Consumer card spending grew just 4.0 per cent year-on-year in March, less than half the latest CPIH* inflation rate of 9.2 per cent, as Brits made further cutbacks to cope with the cost-of-living crunch. However, home improvement and DIY stores enjoyed a seasonal boost, while the latest season premieres of popular TV shows fuelled a rise in digital content & subscriptions.
Spending on groceries increased 7.1 per cent, well below the latest ONS food price inflation rate (18.2 per cent), as 88 per cent of shoppers say they are concerned about the impact of rising food prices on their household finances, and more than six in 10 (62 per cent) are finding ways to reduce the cost of their weekly shop.
Over half (53 per cent) of these value-seeking consumers are cutting down on luxuries or one-off treats for themselves, while a sizeable proportion are planning meals in advance to avoid wasting food, or using vouchers to get money off their grocery bill (both 38 per cent).
Energy costs continue to cause concern
As the cold weather persisted into March and households kept their heating on, spending on utilities rose 39.3 per cent year-on-year, with 88 per cent of consumers feeling concerned about the impact of rising household bills on their finances.
In response to the UK Government’s Spring Statement announcement that the Energy Price Guarantee will be extended beyond April, nearly six in 10 (59 per cent) consumers say they are glad about the extension, but are still worried about their ability to afford energy bills beyond June. A similar proportion (58 per cent) are hopeful that energy bills will fall this summer but are already concerned about their ability to afford energy bills this autumn and winter.
Spotlight on Gen-Z
Gen-Z consumers (aged 16-24**) are spending higher proportions of their income on discretionary purchases compared to those over 25 – on average, Gen-Z spends 41 per cent less than older groups on essential items, while their spending on non-essential items is only 21 per cent lower. This is perhaps because they’re more likely to live with parents, and therefore have fewer responsibilities when it comes to essential spending.
Looking at individual categories, Gen-Z consumers are spending twice as much (101 per cent more) as older consumers on fast food & takeaways. Conversely, older age groups spend nearly six times more (488 per cent) than Gen-Z on ‘Home Improvements & DIY’.
Spend on heating impacts eating
As rising household bills continue to bite, over half (54 per cent) of consumers say they are cutting down on discretionary spending, especially eating out at restaurants (62 per cent) and new clothes and accessories (63 per cent). This comes as restaurants saw a noticeable drop of -5.6 per cent, while clothing stores saw their steepest year-on-year decline in six months (-3.4 per cent).
Increasing costs are also having a wider impact on hospitality spending: over a third (36 per cent) are now cooking more at home instead of eating out, while a fifth (21 per cent) are even avoiding social plans that involve eating out so they can save money.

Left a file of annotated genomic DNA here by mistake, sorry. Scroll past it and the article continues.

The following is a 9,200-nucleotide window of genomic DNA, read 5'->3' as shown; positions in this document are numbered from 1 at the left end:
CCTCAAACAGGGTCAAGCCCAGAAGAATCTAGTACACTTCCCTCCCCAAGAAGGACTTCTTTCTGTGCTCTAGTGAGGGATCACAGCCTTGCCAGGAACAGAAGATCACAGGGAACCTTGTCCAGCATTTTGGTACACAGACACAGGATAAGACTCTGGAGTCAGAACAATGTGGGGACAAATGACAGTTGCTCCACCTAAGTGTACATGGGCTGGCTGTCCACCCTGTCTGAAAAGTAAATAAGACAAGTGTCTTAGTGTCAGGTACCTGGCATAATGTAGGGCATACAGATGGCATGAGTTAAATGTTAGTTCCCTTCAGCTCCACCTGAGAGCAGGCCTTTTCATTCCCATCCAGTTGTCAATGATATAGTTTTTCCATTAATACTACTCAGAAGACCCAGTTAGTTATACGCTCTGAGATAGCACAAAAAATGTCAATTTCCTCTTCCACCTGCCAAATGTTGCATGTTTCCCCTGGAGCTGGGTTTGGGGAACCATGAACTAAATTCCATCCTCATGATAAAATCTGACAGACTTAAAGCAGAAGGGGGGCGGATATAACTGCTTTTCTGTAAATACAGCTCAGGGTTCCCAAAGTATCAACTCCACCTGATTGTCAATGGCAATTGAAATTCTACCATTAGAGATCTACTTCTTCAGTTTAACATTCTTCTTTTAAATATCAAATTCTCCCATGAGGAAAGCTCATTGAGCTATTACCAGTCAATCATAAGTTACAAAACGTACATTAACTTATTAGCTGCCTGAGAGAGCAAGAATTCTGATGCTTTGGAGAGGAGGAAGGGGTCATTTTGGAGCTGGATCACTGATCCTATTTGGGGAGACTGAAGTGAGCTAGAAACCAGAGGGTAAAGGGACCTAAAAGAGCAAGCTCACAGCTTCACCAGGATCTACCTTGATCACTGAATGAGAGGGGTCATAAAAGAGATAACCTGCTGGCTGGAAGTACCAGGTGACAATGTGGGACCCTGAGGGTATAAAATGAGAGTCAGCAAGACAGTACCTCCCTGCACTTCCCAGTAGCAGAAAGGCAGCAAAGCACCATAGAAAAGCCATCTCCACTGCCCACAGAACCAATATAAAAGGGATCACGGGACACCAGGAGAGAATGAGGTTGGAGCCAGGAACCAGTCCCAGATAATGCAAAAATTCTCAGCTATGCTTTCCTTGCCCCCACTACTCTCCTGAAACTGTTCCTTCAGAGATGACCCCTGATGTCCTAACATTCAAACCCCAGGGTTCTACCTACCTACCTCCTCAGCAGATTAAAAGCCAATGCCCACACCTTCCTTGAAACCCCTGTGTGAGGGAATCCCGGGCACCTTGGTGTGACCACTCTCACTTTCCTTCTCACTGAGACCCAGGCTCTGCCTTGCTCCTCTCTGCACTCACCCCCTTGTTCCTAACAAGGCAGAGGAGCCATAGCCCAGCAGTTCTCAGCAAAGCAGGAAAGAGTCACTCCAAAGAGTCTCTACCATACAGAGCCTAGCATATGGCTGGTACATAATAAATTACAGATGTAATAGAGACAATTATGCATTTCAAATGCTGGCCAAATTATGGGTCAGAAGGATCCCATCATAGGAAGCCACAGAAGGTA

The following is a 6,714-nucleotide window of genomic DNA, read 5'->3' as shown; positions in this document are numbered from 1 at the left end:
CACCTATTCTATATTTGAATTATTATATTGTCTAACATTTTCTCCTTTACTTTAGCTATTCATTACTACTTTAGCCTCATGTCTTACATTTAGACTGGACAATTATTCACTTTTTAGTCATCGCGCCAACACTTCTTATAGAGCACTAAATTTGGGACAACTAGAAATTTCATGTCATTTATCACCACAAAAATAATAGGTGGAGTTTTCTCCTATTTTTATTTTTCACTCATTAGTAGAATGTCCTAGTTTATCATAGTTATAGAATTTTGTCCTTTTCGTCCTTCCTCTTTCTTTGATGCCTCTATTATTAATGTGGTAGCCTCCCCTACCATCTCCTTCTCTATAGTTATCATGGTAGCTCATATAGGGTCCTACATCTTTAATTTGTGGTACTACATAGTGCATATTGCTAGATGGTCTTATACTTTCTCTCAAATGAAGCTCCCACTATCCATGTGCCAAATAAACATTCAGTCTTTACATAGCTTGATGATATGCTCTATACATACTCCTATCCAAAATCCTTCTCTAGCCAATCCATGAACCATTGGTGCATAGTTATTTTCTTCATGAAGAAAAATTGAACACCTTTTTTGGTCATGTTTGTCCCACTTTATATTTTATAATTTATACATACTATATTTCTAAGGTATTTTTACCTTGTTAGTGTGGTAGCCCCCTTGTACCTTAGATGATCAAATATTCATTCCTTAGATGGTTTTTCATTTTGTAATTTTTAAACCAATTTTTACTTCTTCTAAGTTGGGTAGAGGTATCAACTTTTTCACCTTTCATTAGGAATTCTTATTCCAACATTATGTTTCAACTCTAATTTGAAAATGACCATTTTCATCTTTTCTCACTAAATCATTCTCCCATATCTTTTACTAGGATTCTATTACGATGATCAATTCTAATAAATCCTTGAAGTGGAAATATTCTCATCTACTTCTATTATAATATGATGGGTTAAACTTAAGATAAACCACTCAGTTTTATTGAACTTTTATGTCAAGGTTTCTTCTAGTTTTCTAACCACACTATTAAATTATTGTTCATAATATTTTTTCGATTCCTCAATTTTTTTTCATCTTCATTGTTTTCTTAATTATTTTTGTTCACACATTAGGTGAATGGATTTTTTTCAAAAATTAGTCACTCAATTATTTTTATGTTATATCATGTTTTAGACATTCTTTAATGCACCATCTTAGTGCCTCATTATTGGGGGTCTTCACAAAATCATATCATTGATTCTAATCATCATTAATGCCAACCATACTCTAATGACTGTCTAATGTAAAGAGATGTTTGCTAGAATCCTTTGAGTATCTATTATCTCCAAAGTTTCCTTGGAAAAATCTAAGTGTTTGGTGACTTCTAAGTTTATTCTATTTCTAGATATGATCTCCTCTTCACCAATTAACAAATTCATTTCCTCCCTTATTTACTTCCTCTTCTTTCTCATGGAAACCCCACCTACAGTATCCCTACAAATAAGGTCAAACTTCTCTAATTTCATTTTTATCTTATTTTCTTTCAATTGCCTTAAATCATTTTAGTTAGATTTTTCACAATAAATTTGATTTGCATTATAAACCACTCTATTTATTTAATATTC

Brits won’t break the Bank (Holiday)
Looking ahead, just a third of Brits (35 per cent) will spend on activities over the King’s Coronation Bank Holiday weekend in May, with one in 10 (11 per cent) consumers planning to purchase food and drink for hosting friends or family and only 8 per cent planning to spend money on drinks out at bars and pubs.
This may be because consumers are currently feeling slightly less confident in their household finances (59 per cent) and ability to spend on non-essential items (48 per cent) than they did in February (64 per cent and 51 per cent respectively), although confidence in the UK economy has remained steady at 23 per cent.
Esme Harwood, Director at Barclays, said: “The below-inflation rise in grocery spending shows that Brits are still trying their hardest to shave money off their weekly shop, as energy bills continue to rise. Cutbacks are also impacting restaurants, with a number of cash-strapped consumers even avoiding social plans that involve meals out.
“Hospitality & leisure businesses will be hoping that the busy Bank Holiday period provides a boost to counteract consumers’ everyday cost-savings. While predictions for the Coronation weekend are lacklustre, the results from Mother’s Day are more encouraging, demonstrating that Brits are still taking advantage of one-off moments to go out and celebrate.”
Silvia Ardagna, Head of European Economics Research at Barclays, said: “Inflation remains stubbornly high, with food and beverage prices up notably in February, and driving the sharp acceleration in prices set by restaurants and hotels.
“In this light, it is not surprising that consumers are moderating spending in these categories. But, with the decline in energy prices, we also expect a fast deceleration in food prices, which should provide some support to households’ consumption, and allow the UK to experience just a mild recession in H1 23.”